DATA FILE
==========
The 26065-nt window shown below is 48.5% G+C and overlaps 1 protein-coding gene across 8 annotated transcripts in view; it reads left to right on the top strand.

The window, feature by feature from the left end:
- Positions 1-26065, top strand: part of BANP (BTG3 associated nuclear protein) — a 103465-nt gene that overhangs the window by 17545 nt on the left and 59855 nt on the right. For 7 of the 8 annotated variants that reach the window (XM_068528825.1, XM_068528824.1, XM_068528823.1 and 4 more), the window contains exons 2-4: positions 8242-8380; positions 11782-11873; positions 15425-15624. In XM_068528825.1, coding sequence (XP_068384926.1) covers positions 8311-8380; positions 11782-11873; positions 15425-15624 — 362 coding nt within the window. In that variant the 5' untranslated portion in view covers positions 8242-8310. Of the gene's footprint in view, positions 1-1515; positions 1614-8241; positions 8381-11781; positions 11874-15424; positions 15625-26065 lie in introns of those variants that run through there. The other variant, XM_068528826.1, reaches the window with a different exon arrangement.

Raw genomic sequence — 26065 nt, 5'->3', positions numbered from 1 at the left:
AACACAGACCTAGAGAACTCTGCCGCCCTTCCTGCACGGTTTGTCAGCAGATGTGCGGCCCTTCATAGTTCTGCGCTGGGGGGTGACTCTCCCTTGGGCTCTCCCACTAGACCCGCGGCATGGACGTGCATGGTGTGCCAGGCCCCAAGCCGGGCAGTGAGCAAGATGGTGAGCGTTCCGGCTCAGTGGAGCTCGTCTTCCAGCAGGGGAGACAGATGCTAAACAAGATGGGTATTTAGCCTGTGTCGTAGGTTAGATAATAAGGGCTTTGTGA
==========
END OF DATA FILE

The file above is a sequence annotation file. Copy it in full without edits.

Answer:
The 26065-nt window shown below is 48.5% G+C and overlaps 1 protein-coding gene across 8 annotated transcripts in view; it reads left to right on the top strand.

The window, feature by feature from the left end:
- Positions 1-26065, top strand: part of BANP (BTG3 associated nuclear protein) — a 103465-nt gene that overhangs the window by 17545 nt on the left and 59855 nt on the right. For 7 of the 8 annotated variants that reach the window (XM_068528825.1, XM_068528824.1, XM_068528823.1 and 4 more), the window contains exons 2-4: positions 8242-8380; positions 11782-11873; positions 15425-15624. In XM_068528825.1, coding sequence (XP_068384926.1) covers positions 8311-8380; positions 11782-11873; positions 15425-15624 — 362 coding nt within the window. In that variant the 5' untranslated portion in view covers positions 8242-8310. Of the gene's footprint in view, positions 1-1515; positions 1614-8241; positions 8381-11781; positions 11874-15424; positions 15625-26065 lie in introns of those variants that run through there. The other variant, XM_068528826.1, reaches the window with a different exon arrangement.

Raw genomic sequence — 26065 nt, 5'->3', positions numbered from 1 at the left:
AACACAGACCTAGAGAACTCTGCCGCCCTTCCTGCACGGTTTGTCAGCAGATGTGCGGCCCTTCATAGTTCTGCGCTGGGGGGTGACTCTCCCTTGGGCTCTCCCACTAGACCCGCGGCATGGACGTGCATGGTGTGCCAGGCCCCAAGCCGGGCAGTGAGCAAGATGGTGAGCGTTCCGGCTCAGTGGAGCTCGTCTTCCAGCAGGGGAGACAGATGCTAAACAAGATGGGTATTTAGCCTGTGTCGTAGGTTAGATAATAAGGGCTTTGTGA